A disabled person is considered anyone who has a physical limitation that makes it difficult to work or perform activities of daily living. According to the American Association on Health and Disability, this can include sensory deprivation, such as blindness or deafness, spinal cord injury, traumatic brain injury, developmental limitations like cerebral palsy or mental retardation, stroke or other severe, adult on-set disease. To maintain health and wellness, diet and exercise should be included in treatment and prevention.
If you are disabled, you know it can be tough to get around. Being sedentary can cause many health-related problems. Being physically inactive puts you at risk for secondary health-related issues. According to the American Association on Health and Disability, some secondary health issues that a disabled person might be susceptible to are asthma, cancer, coronary artery disease, diabetes, depression, hypertension, obesity, transient ischemic attacks, stroke, chronic obstructive pulmonary disease, heart failure and seizures.
Exercise is extremely important if you have a disability. For some, it can prevent the disability from becoming worse. For others, it can prevent a secondary disease from developing. For example, a study published in the journal "Multiple Sclerosis" in 2004 by Anders Romberg evaluated the correlation between exercise capacity and disability. The results showed that disability is directly related to exercise capacity, even with people who are ambulatory. Exercise should be used to improve cardiovascular health. Another study published in the "Journal of the American Medical Association" by Evette Weil and colleagues in 2002 studied the prevalence of obesity in people with a disability. The study found that obesity is prevalent in people with sensory, physical or mental disabilities and exercise should be used to combat it.
A good exercise program should emphasize aerobic, resistive, balance and flexibility training. Aerobic exercise should be done most days of the week for a total of 30 minutes. If you are deconditioned, you may exercise for bouts of five to 10 minutes, totaling 30 minutes. Intensity should be as tolerated and increased as it feels easier. Muscular strength should emphasize working large, functional muscles. These include leg, back, arm and chest muscles. Exercise should be done two to three days per week with a day of rest between. Perform exercises for one to two sets of 10 to 15 repetitions. Flexibility can be done daily. It is used to maintain range of motion of working muscles and joints. Perform at least four repetitions per muscle, emphasizing similar muscles that you work during resistance training. Be sure to hold a stretch static for 15 to 30 seconds in a pain-free range. It should be noted that most exercises can be altered to fit someone in a wheelchair.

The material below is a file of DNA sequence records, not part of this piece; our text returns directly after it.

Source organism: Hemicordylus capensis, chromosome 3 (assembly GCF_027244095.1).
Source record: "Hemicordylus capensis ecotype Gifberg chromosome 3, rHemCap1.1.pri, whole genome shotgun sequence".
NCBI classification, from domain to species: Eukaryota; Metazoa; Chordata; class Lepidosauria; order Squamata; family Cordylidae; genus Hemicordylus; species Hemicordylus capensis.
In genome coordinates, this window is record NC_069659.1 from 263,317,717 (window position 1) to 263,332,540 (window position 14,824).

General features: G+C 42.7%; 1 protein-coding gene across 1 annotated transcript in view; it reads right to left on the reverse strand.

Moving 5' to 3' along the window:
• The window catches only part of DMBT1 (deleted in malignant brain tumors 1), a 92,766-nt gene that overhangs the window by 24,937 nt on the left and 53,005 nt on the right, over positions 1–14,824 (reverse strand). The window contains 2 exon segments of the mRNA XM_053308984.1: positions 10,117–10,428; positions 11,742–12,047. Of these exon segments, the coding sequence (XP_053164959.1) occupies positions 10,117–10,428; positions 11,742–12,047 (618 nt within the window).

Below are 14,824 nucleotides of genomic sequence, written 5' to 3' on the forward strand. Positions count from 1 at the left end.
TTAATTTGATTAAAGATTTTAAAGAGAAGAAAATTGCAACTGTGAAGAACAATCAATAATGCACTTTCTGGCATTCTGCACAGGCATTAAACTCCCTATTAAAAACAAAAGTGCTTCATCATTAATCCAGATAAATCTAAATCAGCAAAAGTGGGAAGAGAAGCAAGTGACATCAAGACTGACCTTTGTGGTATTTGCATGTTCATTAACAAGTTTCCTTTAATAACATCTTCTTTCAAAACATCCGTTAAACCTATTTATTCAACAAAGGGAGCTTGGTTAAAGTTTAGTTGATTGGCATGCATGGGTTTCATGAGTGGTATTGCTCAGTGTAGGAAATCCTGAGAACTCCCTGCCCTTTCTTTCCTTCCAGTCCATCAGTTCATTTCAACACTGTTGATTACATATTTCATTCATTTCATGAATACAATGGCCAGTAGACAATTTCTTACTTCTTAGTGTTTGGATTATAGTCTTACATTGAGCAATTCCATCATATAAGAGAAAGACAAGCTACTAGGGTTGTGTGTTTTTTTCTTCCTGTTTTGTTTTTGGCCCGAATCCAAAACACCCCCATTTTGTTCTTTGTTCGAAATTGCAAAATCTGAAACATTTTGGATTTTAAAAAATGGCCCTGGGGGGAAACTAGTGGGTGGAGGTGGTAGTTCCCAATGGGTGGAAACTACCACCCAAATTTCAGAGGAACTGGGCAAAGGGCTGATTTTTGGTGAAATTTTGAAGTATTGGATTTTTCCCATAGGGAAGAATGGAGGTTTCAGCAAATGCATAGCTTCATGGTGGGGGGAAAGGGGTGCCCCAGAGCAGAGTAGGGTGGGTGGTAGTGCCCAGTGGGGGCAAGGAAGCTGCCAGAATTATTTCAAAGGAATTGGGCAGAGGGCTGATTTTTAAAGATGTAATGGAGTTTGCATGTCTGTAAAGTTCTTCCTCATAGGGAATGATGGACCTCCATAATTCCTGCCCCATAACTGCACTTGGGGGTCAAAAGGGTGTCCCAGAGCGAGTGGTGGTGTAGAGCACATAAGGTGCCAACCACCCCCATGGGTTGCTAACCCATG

Malnutrition can occur for several reasons. Shopping for and preparing foods can feel like a day's work if you are disabled and deconditioned. Special care should be given to maintaining proper nutrition. In a study published in the "Journal of Gerontology" in 2000 by Giovanni Zuliani and colleagues, nutrition in older disabled persons was analyzed. This study found that malnutrition can be a predictor in worsening disability. Therefore, nutrition should be assessed and maintained.
Healthy foods in the form of dairy, fruit, vegetables and whole grains should be at the top of your grocery list if you are disabled. A study published in the "American Journal of Clinical Nutrition" in 2005 by Denise Houston evaluated the effects of a healthy diet on disabilities. This study concluded that intakes of healthy foods, like dairy, fruits and vegetables, helped decrease functional limitations in people with a disability.
- Amercian Association on Health Health and Disability
- Sage Journals Online: Exercise Capacity, Disability and Leisure Physical Activity of Subjects With Multiple Sclerosis
- Journal of the American Medical Association: Obesity Among Adults With Disabling Conditions
- "Health Fitness Instructor's Handbook"; Howley, Edward T., B. Don Franks; 2003
- Oxford Journals: Nutritional Parameters, Body Composition, and Progression of Disability in Older Disabled Residents Living in Nursing Homes
- American Journal of Clinical Nutrition: Dairy, Fruit, and Vegetable Intakes and Functional Limitations and Disability in a Biracial Cohort: the Atherosclerosis Risk in Communities Study